Access and benefit sharing of genetic resources: compliance and guidance
- Regulatory Delivery, Department for Business, Energy & Industrial Strategy, and Department for Environment, Food & Rural Affairs
- Part of:
- Business regulation
- First published:
- 2 June 2015
Complying with the Nagoya Protocol on access and benefit sharing of genetic resources for users of genetic resources.
The Nagoya Protocol was adopted in 2010 and recognises the rights of countries to regulate access and utilization of their genetic resources through national legislation.
Benefits arising from research and development activities involving genetic resources should be shared with the providing country in either monetary or non-monetary form.
Users of genetic resources and / or associated traditional knowledge which fall within scope of relevant national legislation must seek prior informed consent and establish mutually agreed terms prior to utilisation.
The legislation may affect a variety of sectors in the UK including:
- food and beverage
- cosmetic and personal care
- animal breeding
- plant breeding
- bio-control and academia
How to comply with the Nagoya Protocol
A company wishing to access a genetic resource from a country that is a party to the agreement must exercise due diligence. In practice, this entails submitting an application to the relevant Competent Authority. Depending on the national measures that apply, you may need to obtain prior informed consent to access the genetic resource and / or assent to mutually agreed terms for undertaking research and development. These will include provisions for benefit sharing, possibly in relation to the traditional knowledge associated with genetic resources.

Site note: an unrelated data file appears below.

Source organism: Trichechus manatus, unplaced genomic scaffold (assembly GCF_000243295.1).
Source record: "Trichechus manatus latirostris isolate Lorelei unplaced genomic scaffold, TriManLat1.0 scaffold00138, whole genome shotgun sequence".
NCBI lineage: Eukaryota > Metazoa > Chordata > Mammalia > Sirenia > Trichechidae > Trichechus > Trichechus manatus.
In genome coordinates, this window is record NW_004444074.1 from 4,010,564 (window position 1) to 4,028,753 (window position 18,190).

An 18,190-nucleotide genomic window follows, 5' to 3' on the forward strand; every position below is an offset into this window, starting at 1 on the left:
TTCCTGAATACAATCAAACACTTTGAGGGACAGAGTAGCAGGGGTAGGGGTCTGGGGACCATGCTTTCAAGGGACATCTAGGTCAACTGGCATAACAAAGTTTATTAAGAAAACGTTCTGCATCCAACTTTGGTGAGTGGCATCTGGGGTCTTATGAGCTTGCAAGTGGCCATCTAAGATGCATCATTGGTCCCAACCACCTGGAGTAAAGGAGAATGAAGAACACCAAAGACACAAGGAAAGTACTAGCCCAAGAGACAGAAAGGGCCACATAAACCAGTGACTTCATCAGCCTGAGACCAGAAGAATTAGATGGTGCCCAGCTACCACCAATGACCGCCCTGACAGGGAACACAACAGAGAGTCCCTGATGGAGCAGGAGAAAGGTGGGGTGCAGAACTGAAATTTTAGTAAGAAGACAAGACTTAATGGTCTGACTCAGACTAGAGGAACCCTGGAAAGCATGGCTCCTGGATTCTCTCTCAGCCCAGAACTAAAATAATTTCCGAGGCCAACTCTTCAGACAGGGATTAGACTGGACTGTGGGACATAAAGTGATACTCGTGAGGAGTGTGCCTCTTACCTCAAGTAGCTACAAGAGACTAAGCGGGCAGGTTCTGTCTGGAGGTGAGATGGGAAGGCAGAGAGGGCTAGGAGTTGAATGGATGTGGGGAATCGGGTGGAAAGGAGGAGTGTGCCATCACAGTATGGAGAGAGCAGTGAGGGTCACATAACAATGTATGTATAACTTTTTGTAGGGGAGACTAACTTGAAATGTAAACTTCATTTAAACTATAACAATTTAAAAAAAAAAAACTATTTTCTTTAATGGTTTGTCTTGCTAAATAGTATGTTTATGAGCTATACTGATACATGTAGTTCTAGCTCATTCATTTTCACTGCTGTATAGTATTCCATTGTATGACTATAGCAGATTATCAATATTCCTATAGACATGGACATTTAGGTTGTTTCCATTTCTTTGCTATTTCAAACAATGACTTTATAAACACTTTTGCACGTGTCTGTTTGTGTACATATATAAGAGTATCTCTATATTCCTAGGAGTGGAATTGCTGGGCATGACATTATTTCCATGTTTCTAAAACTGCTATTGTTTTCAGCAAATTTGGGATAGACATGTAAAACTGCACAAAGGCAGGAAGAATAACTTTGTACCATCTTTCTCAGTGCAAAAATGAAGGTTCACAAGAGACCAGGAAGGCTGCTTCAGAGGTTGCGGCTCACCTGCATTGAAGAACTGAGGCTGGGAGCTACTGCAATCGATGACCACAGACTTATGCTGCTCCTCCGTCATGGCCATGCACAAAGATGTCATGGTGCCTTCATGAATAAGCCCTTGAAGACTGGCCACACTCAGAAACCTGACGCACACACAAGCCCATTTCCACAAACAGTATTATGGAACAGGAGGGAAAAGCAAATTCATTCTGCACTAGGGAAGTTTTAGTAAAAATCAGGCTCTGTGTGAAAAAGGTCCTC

The process of due diligence must be exercised by all users of genetic resources based in the EU. In addition, users of genetic resources may be required to submit a due diligence declaration at one or two points within the research and development programme. The Implementing Regulation (see below) provides templates for due diligence declarations, both at the stage of research funding and at the stage of final development of a product.
Where the research is undertaken in the UK, due diligence declarations should be submitted to Regulatory Delivery at the following address: email@example.com.
For further guidance on the completion and / or submission of a due diligence declaration, please contact Regulatory Delivery.
Clearing house mechanism
Parties to the Nagoya Protocol are establishing national legislation to provide legal clarity for users and providers of genetic resources and associated traditional knowledge. Information on the parties to the protocol and relevant legislation can be found on the Access and Benefit-sharing Clearing-house (ABSCH). The ABSCH is a platform for exchanging information on Access and Benefit Sharing and a key tool for facilitating the implementation of the Nagoya Protocol.
The regulation on compliance measures for users from the Nagoya Protocol on Access to Genetic Resources and the Fair and Equitable Sharing of Benefits Arising from their Utilization (EU) 511/2014 is part of UK law under The Nagoya Protocol (Compliance) Regulations 2015.
Commission Implementing Regulation (EU) 2015/1866 lays down detailed rules for the implementation of Regulation (EU) No 511/2014 as regards the register of collections, monitoring user compliance and best practices.
The European Commission has developed a guidance document on the scope of application and core obligations of Regulation (EU) No 511/2014 on the compliance measures for users from the Nagoya Protocol on Access to Genetic Resources and the Fair and Equitable Sharing of Benefits Arising from their Utilisation in the Union.
If you have a specific enquiry about compliance with the regulations, please use the contact details on our enforcement services page.
Subscribe to our free email alert service to keep up to date on the latest developments concerning the legislation that Regulatory Delivery enforces.
Published: 2 June 2015